Welcome to Mexico! – July 2017

Welcome to Mexico!

By Victoria Schmidt

Angels and Demons

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Life has a way of shaking things up from time to time. We go about our daily lives making plans and filling our appointment books and keeping busy when suddenly everything comes to a screeching halt. A death in the family, a serious illness, or a family crisis can stop everything. 

In every life, a little “rain must fall.” And in my case, rainy season came too soon this year and it’s been pouring with an end in sight, just not quick enough for me.

I had what was to be a minor surgery, but following the surgery complications set in.  My carefully organized life suddenly fell into disarray and entropy became the rule to the day. I’ve always been a planner, and chaos is something I don’t ever wish to invite into my house.  Yet there it was.

The worst was the blood transfusion.  At one time or another one of our friends has needed a blood transfusion, so we knew the routine in Mexico is very different from the USA.  We’d need to find donors; each facility has different requirements for the donor.  But we had arranged to have me admitted, be administered the blood, and be discharged back to my 24/per day care in 10 hours.  But thanks to a young doctor with the aqua blue framed glasses, (I called her the demon.)  I ended up there for a day and a half.  There were so many people there, but few people listening, and too many people making assumptions.  And what happened ultimately added weeks to my recuperation.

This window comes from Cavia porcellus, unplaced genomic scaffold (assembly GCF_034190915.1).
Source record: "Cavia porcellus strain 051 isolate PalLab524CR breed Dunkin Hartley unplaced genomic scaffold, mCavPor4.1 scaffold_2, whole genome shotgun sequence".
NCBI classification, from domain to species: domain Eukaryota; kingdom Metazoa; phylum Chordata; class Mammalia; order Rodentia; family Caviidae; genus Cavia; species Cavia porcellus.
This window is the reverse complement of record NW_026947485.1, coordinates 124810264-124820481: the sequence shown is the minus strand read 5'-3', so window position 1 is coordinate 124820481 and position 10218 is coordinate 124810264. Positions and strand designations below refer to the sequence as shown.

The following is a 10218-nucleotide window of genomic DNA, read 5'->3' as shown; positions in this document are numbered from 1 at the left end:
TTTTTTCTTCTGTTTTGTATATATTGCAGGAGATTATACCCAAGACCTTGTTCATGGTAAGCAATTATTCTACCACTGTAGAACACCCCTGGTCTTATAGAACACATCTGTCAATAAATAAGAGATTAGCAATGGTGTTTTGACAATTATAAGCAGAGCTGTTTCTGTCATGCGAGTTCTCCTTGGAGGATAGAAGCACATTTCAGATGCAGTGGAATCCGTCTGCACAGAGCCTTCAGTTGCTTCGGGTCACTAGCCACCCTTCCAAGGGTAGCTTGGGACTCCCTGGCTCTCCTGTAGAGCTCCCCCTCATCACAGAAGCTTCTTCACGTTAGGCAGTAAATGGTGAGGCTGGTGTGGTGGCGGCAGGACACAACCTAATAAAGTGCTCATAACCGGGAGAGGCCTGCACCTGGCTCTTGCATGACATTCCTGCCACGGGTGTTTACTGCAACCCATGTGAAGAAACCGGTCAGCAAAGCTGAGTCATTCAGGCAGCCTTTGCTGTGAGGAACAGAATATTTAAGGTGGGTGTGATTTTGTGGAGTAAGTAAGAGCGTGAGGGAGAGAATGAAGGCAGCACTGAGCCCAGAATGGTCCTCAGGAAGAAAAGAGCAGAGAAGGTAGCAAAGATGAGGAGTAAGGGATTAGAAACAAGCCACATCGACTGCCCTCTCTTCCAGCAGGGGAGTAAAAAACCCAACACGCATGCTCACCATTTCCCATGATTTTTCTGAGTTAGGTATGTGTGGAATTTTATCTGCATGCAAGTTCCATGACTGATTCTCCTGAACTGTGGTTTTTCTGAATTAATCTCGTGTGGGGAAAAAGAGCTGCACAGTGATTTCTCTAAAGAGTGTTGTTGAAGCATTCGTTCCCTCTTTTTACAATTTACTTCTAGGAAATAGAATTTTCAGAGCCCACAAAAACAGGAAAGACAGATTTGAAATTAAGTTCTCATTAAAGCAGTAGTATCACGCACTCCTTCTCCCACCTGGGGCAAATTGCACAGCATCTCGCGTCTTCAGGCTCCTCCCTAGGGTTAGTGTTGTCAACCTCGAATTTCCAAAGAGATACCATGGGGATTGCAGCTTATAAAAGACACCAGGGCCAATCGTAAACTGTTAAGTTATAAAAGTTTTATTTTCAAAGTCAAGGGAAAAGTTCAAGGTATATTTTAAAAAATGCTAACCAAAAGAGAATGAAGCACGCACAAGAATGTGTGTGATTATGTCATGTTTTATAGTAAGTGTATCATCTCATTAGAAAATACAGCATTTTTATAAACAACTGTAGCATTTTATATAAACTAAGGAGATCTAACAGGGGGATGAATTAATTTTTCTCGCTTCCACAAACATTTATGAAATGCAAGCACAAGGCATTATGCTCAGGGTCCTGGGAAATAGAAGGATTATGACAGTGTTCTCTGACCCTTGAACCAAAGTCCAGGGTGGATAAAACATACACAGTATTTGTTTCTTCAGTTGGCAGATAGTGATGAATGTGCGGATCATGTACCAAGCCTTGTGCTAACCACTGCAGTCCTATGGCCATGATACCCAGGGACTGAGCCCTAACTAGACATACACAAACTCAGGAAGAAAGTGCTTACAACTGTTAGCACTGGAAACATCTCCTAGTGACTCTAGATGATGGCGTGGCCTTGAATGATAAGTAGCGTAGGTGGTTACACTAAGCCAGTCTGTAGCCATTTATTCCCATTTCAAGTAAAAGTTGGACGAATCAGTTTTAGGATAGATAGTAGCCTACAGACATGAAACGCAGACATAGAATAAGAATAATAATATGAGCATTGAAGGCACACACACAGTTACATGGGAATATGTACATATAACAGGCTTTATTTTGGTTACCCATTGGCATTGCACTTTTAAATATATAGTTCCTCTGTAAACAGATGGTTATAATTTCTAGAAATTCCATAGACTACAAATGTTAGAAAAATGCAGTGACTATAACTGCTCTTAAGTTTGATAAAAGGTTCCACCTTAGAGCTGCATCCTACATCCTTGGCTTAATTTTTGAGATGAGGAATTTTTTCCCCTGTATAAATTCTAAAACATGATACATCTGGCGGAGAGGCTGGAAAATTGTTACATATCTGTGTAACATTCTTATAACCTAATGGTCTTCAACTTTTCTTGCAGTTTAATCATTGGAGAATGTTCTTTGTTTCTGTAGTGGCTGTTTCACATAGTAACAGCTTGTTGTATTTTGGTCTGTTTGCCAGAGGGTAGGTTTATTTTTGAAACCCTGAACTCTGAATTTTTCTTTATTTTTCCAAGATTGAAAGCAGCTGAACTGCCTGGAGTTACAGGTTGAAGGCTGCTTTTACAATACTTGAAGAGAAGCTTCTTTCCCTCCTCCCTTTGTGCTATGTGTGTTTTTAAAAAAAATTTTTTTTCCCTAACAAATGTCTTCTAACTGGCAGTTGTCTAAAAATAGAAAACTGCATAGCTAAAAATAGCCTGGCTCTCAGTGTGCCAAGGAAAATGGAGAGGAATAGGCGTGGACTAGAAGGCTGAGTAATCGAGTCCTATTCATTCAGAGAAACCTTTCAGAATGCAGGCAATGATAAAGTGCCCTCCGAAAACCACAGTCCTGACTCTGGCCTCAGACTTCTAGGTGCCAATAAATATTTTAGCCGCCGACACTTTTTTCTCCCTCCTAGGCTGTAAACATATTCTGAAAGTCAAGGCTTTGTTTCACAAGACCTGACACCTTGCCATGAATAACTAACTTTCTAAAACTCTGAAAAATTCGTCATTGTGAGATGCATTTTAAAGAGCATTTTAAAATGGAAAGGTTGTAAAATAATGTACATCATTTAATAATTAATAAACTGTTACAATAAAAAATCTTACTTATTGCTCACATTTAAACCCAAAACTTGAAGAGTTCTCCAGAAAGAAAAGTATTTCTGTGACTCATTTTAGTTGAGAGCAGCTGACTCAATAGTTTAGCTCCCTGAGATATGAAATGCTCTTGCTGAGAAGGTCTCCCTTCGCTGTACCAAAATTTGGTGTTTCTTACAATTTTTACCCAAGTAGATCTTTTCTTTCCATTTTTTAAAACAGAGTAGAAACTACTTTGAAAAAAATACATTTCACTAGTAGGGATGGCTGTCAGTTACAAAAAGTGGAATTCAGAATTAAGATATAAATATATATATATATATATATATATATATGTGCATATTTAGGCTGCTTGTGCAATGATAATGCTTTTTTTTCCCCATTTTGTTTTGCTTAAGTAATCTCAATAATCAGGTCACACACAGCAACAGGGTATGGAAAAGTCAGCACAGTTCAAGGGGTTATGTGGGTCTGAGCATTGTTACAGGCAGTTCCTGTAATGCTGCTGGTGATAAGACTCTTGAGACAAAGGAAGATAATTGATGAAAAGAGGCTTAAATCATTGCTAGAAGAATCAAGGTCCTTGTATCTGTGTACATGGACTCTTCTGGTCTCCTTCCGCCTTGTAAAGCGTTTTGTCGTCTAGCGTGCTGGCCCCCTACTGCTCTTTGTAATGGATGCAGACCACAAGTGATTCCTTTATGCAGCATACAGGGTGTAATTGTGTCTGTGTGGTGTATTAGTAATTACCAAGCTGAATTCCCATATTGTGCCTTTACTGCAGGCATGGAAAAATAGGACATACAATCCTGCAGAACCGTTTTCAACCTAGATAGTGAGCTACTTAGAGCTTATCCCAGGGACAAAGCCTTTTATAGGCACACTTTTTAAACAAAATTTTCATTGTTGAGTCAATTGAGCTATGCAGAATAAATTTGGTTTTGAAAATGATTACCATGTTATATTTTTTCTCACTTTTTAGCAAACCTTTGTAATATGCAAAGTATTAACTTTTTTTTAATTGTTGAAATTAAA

At the time, I went through all kinds of emotions.  But mostly, I felt so bad for my friend, who came with me, knew little Spanish, and she couldn’t reach her husband because his hearing aid broke and he couldn’t hear the phone.  I’ve known her more years than I care to admit and yet I’d never seen her so stressed.  Even though she was just watching, she was as trapped as I was.

It wasn’t a good situation, but there were moments of incredible grace.  A social worker and a supervising nun were the first angels sent, followed by two doctors, two IV nurses who were incredible. We called them angels. The atmosphere in the room changed as soon as these people walked into the room, and suddenly, things started to happen.

At home, I felt surrounded by angels as friends surrounded us with help, and one personal friend who went beyond the call of duty is my Guardian Angel. 

My confinement has lasted nine weeks.  Our home was a revolving door of doctors, nurses, lab techs, medical equipment deliveries, and visitors. No part of my home or my life was under control.  I couldn’t tell you what was going on most of the time.  If it wasn’t within view of my bed, I couldn’t see it or know about it.  Not a comfortable place for someone who likes to keep everything under control.

I look at times like these and ask myself  “What is it I need to learn from all this?”  My conclusion for this past experience was two-fold.  First, be careful what you wish for.  I was wishing for some time off, and some pampering.  This was not what I had in mind! 

But my true learning experience is how many angels bless my life.

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Ojo Del Lago
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